Located in California’s Central valley, Fresno has been facing challenges in conservation of water. Between the coupled effects of industrial agriculture and home yard maintenance, extraordinary demands have been placed on the region’s water resources. While water scarcity is a complex issue facing the entire state of California, Fresno is one of the two cities in California that do not have residential water meters. Of the total residential water use 70% is used for irrigating lawns.
With her TogetherGreen fellowship, Kaberi will lead the Fresno Audubon Community Greenscape/urban residential landscape Program, a collaborative, volunteer-driven, residential landscape transformation process. Building on efforts already in place in Fresno, Kaberi will reach out to underrepresented homeowners and community members to engage them in comprehensive native plant and home landscape management informational workshops and residential greenscaping transformation workday events.
Kaberi’s goal with the Community Greenscape/Urban Residential Low Water Landscape Program is to build a dynamic and active coalition of local government, low-income housing developers, homeowners, community organizations, educational institutions, and environmental groups helping to create a more sustainable environment. Through this program, she will help homeowners install water conserving native plants in their yards, providing enhanced biodiversity and new habitat for birds.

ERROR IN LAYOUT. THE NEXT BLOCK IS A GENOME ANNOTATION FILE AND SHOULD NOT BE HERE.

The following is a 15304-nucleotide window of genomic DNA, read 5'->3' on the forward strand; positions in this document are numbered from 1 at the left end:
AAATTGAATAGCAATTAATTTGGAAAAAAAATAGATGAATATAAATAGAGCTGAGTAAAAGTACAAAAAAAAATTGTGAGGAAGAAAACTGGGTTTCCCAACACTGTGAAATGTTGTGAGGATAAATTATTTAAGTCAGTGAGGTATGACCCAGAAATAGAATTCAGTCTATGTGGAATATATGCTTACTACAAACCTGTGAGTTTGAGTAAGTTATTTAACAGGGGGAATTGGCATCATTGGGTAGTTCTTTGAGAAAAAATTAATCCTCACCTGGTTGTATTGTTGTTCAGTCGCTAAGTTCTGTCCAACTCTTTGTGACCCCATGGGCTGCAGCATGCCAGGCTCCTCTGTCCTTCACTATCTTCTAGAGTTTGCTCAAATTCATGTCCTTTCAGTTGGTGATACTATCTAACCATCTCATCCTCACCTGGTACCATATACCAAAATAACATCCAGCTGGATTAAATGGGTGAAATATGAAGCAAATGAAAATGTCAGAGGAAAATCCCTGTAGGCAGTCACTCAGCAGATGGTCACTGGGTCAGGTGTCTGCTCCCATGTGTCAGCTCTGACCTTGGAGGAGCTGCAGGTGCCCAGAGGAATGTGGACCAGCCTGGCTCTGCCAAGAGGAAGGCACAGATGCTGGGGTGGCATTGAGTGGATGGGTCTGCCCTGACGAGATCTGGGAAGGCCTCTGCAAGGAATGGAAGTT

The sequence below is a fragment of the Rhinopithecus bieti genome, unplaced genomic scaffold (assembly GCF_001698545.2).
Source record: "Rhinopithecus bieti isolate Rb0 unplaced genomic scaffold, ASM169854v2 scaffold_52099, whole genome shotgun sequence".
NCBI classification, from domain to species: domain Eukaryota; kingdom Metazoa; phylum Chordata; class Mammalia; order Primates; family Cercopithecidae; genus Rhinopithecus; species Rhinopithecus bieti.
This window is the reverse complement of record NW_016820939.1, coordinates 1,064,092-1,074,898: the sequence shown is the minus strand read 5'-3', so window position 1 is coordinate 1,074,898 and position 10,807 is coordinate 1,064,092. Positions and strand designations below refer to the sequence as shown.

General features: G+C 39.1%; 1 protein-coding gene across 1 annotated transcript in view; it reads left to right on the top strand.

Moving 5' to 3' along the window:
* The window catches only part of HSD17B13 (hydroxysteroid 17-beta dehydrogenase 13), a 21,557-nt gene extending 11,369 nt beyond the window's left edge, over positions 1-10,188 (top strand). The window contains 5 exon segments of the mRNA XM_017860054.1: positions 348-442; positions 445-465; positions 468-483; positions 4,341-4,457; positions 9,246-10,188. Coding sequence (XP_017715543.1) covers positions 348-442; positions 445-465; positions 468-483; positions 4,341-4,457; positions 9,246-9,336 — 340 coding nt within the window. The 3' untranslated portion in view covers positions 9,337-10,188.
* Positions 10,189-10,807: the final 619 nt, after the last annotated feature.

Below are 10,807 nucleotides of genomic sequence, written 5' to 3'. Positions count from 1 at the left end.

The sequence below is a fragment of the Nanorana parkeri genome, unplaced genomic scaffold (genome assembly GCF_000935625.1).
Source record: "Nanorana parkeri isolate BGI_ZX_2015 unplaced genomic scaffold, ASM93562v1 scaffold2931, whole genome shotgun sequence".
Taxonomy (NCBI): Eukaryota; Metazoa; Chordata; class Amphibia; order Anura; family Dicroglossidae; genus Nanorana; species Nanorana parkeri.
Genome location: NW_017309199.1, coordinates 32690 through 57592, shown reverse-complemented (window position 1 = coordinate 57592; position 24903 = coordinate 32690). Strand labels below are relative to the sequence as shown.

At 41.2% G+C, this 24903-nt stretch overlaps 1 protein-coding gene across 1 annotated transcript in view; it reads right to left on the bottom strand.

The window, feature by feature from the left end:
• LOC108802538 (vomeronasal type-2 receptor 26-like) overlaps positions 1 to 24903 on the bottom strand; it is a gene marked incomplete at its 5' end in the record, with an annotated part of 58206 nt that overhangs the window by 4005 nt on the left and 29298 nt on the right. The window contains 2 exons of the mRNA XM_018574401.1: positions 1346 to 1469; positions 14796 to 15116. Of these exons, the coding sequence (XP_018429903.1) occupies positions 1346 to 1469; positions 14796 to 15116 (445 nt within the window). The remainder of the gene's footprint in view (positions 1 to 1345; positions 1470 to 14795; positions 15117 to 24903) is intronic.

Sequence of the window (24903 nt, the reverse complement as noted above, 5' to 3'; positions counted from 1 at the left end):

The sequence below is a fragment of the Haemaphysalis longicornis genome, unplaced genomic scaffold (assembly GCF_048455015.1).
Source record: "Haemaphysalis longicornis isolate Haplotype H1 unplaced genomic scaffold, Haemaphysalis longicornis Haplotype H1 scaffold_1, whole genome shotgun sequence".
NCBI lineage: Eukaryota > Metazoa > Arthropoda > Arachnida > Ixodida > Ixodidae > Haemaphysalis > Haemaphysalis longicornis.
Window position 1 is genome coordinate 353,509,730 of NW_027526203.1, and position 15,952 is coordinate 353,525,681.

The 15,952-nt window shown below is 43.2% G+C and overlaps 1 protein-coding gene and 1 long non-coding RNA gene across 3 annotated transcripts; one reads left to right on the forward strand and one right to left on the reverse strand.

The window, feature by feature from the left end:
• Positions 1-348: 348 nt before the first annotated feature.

Kaberi’s training in ecology and anthropology as well as her research experience in India and in the USA on conservation biology will enable her to bring a fresh perspective to the complex issues facing Fresno. She believes that in order to preserve biodiversity, a collaborative, integrative, and interdisciplinary approach must take root. She sees this vision coming to life through the Community Greenscape Program.